Classroom Confidential: The 12 Secrets of Great Teachers.
Publication Type:Web Article
Year of Publication:2004
Carol Hill, a South Carolina teacher, describes how Schmidt present a scenario of poor teaching in each chapter, then presents solutions such as multiple intelligences, inquiry instruction, etc., while recommending many primary sources.
Citation: Schmidt, L. (2004). Classroom confidential: The 12 secrets of great teachers. Portsmouth, NH: Heinemann.
By Laurel Schmidt
2004 (280 pp./paperback)
$22.00 ($19.50 at Heinemann website)
Reviewed by Carol Hill
Pendleton High School
Pendleton, South Carolina
In reading this book, be prepared for a significant degree of negative tone at the start of each chapter. The arrangement of the chapters is such that Schmidt invents a negative scenario containing some combination of uninspired curriculum, an uninspiring classroom teacher and/or unengaged students. Once she has done this, she then presents, "the answer" to the problem in one of the "secrets" she has learned over the years. Schmidt gives basic background explanation and classroom applications relevant to the following "secrets":
• multiple intelligences
• inquiry instruction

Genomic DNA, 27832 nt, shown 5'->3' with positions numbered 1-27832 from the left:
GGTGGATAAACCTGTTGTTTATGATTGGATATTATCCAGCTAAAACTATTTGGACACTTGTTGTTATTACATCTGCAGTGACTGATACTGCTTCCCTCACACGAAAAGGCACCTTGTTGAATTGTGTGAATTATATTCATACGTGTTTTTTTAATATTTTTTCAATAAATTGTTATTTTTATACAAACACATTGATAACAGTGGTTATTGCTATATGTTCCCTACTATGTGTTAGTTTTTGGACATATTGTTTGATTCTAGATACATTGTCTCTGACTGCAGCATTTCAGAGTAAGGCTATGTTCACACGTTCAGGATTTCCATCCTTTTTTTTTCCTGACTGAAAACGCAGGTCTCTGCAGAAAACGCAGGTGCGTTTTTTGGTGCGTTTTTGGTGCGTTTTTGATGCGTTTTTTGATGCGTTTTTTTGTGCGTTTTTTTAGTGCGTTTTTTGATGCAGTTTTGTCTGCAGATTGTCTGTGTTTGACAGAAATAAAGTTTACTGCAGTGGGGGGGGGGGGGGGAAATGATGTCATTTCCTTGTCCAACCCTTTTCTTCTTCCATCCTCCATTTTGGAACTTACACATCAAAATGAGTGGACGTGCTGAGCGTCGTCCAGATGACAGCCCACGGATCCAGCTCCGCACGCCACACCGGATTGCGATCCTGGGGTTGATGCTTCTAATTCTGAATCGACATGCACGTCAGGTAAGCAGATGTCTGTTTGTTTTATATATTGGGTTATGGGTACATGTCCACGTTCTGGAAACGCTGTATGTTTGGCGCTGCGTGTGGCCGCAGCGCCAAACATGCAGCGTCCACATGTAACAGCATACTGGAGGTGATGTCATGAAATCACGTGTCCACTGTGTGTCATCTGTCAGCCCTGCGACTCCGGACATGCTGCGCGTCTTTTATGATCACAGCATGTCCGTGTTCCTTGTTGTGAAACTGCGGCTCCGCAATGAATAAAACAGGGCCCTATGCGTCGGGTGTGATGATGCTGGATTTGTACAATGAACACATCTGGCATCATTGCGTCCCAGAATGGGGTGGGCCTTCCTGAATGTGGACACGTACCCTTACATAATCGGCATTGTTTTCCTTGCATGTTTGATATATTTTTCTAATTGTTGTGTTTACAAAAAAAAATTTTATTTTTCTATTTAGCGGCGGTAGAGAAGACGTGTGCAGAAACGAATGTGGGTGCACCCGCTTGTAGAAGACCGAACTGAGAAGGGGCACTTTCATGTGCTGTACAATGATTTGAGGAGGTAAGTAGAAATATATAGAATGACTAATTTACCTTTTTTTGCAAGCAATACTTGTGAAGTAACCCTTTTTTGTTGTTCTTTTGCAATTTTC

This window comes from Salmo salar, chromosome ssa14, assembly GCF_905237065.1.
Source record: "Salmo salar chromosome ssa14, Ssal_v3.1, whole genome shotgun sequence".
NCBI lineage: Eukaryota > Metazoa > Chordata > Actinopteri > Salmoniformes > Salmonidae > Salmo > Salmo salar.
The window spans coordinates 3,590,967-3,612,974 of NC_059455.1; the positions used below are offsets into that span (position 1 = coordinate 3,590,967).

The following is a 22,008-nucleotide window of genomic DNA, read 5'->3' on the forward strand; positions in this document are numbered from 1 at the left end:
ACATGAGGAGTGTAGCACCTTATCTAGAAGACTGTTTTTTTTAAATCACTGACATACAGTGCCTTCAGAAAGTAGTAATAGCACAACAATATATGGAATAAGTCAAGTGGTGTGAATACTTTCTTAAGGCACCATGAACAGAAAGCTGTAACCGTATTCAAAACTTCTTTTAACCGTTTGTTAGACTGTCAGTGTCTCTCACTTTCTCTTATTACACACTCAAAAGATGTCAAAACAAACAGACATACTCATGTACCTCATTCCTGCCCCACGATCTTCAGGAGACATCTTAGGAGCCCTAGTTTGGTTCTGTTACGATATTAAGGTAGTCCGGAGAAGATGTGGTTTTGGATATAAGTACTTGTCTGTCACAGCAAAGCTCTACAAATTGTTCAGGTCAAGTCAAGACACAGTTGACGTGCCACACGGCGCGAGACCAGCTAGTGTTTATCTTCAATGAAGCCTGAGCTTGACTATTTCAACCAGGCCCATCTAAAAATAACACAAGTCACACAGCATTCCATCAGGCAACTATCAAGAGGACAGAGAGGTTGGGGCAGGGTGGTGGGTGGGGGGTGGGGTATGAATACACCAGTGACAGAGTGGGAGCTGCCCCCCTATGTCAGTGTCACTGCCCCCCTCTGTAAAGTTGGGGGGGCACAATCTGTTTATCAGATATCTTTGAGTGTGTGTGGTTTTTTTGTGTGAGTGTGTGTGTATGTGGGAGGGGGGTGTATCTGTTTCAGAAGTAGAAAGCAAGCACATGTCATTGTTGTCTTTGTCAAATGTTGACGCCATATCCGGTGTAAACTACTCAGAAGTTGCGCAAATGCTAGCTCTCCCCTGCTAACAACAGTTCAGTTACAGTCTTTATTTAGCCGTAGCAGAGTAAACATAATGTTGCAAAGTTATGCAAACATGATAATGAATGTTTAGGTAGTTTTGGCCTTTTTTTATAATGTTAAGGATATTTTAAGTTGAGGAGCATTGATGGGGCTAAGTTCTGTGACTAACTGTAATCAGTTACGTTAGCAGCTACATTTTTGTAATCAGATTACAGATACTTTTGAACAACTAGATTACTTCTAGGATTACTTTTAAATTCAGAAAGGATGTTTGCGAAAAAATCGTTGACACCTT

• classroom cultures
• constructivist learning
• cultural sensitivity
• the writing process
• self-actualization and social reconstructionism curriculums
• using arts in instruction
• teacher professional development opportunities like National Board for Professional Teaching Standards.
I would definitely agree that all teachers should know about these. If they do not, then this book might provide a good introduction to some. Schmidt acknowledges the introductory nature of her book and repeatedly references and recommends more primary sources regarding these complex issues.
I would agree that any educator who has not read Lisa Delpit's Other People's Children or Rafe Esquith's There Are No Shortcuts, should. And those are just two of many titles and websites that Schmidt references and recommends. Any teacher who has not read vignettes about teachers like Barbara Henry who taught Ruby Bridges, and Bill Coate, who is known for his graveyard histories should. And Schmidt includes those and several other equally inspiring stories in this book. For me, these were the highlights of the book. Some of them were new to me, others were inspiring rereads.
Who is a good audience for this book? The classrooms and teacher vignettes are predominantly elementary school settings. Many of the classroom practices are creative and fun but are definitely focused for elementary school learners. So perhaps elementary school teachers more so than high school, but even as a high school teacher, I gained some new inspiration and ideas for my classroom. The book is also helpful as a "works cited" resource for other good reading for any level of classroom teacher.